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Lodsys sets sights on Android developers

Lodsys, the patent-holding outfit accused of trolling Apple developers over the use of in-app purchasing technology, has also started to target Android developers.

A post on one of Google's forums reads:

If you've been following tech news lately, you may have read about a company named Lodsys that is threatening to sue iOS app developers (many of them small shops) for infringing on patents relating to in-app purchases.

There's no doubt that Lodsys holds some pretty watertight patents, otherwise why would big hitters like Apple and Google pay for them in the first place? The confusion lies in how far the patents reach when it comes to third-party developers.

Lodsys insists that its patents have been paid for by the device manufacturers only and that anyone developing software for the those devices must cough up on their own.

Explaining why his company is targeting developers, Lodsys' Mark Small writes, "The economic gains provided by Lodsys [patents] are being enjoyed by the business that provides the product or service that interacts with the user. Since Lodsys patent rights are of value to that overall solution, it is only fair to get paid by the party that is accountable for the entire solution and which captures the value.

"As a comparative example, it is the owner of the hotel who is responsible for the overall service (value proposition) that guests pay for, not the owner of the land that the hotel may be leasing, not the travel agent that sold the reservation, not the manufacturer of tools such as hammers, nor the provider of materials such as nails or steel beams, which may be used in building the hotel; nor is it the outsourced linen washing service or the architect of the building who is responsible. Lodsys’ patent portfolio is being used as a part of an overall solution and we are seeking to be paid for the use of patent rights by the accountable party."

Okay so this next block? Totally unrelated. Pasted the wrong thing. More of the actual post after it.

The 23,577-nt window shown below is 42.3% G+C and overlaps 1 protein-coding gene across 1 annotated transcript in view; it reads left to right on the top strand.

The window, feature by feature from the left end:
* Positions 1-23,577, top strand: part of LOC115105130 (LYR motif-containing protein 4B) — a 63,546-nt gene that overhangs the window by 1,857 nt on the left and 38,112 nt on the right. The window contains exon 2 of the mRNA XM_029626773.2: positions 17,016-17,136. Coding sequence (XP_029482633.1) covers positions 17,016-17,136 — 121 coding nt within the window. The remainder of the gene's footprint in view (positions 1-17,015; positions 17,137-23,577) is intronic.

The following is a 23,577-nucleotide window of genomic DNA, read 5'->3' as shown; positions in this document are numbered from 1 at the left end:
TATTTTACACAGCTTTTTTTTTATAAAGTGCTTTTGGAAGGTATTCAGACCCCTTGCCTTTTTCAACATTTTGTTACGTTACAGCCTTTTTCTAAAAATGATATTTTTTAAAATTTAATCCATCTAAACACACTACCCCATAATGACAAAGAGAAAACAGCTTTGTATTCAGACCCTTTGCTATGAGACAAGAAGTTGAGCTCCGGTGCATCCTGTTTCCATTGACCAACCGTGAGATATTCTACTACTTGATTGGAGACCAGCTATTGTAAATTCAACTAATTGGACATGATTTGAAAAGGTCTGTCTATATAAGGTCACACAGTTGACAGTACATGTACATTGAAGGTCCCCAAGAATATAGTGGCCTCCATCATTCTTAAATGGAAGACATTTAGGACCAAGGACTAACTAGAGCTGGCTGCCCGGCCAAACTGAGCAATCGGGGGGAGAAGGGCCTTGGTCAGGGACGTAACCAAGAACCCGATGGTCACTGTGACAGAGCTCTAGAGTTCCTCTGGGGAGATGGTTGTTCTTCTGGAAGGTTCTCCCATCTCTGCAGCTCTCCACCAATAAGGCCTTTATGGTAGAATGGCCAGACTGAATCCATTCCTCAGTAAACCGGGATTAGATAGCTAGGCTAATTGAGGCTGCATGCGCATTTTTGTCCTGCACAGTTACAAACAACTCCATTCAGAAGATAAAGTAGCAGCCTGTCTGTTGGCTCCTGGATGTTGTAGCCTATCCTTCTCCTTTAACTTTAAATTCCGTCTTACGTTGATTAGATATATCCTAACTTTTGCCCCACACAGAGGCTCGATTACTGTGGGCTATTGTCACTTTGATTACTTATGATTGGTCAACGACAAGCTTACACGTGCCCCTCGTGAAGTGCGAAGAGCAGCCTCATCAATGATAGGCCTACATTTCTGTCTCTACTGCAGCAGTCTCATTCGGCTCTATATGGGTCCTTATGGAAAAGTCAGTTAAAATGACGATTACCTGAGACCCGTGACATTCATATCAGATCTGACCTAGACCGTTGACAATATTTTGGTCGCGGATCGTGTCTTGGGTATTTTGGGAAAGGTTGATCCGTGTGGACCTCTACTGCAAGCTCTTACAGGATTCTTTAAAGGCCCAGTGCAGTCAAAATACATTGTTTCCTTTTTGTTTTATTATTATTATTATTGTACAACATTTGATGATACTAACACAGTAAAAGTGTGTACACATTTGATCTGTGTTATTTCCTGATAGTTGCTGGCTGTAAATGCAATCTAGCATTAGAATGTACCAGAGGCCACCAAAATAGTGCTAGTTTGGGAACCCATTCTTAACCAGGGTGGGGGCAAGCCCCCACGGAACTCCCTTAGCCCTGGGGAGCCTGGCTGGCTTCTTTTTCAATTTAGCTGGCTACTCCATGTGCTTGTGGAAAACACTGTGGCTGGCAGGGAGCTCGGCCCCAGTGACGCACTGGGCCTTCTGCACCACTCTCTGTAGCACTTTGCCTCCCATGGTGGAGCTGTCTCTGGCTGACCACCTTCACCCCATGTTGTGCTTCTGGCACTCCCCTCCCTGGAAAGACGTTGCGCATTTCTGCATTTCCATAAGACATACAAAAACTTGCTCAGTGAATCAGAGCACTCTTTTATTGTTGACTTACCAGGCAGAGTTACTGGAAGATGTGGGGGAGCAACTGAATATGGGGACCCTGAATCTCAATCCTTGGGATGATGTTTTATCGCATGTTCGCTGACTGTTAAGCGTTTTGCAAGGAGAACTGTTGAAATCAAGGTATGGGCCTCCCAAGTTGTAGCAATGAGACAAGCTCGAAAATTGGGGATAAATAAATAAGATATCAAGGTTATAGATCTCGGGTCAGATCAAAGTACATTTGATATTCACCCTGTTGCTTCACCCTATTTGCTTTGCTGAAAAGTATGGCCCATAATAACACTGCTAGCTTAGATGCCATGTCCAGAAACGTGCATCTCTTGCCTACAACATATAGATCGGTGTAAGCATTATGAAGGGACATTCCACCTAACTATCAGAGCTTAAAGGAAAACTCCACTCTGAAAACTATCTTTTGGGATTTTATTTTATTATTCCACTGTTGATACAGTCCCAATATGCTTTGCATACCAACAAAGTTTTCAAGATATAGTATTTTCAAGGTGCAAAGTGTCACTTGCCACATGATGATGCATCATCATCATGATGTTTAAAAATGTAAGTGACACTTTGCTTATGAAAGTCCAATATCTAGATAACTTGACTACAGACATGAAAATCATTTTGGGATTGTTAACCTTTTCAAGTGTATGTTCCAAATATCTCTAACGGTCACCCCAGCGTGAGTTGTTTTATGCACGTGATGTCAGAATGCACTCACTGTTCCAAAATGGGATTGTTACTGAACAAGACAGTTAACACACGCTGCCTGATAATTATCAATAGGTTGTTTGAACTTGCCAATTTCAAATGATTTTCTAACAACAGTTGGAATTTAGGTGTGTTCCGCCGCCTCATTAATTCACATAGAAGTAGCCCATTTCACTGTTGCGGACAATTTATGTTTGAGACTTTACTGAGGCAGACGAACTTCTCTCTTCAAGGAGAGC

It might seem like a smart analogy, but you don't have to pay a fee to the bloke who bought the patent off of the bloke who invented nails, or windows, or shower curtains every time you stay in a hotel.

Lodsys insists that both Apple and Google are licensed only for 'nameplate products'. In other words, apps which are developed by Google and Apple employees.

Apple's top lawyer seems to disagree. In a blistering three-page letter to Mark Small, the Cupertino company's Bruce Sewell accuses Lodsys of making 'fundamental misapprehensions' of the terms of the licence agreement and 'false assertions' in its letters to developers.

"The technology that is targeted in your notice letters is technology that Apple is expressly licensed under the Lodsys patents to offer to Apple’s App Makers," Sewell rages. "These licensed products and services enable Apple’s App Makers to communicate with end users through the use of Apple’s own licensed hardware, software, APIs, memory, servers, and interfaces, including Apple’s App Store. Because Apple is licensed under Lodsys’ patents to offer such technology to its App Makers, the App Makers are entitled to use this technology free from any infringement claims by Lodsys."

Apple has insisted that Lodsys withdraws all notice letters sent to 'Apple App Makers'.

Google's lawyers might want to copy and paste the full text of Sewell's missive (remembering of course to change 'Apple' for 'Google') here.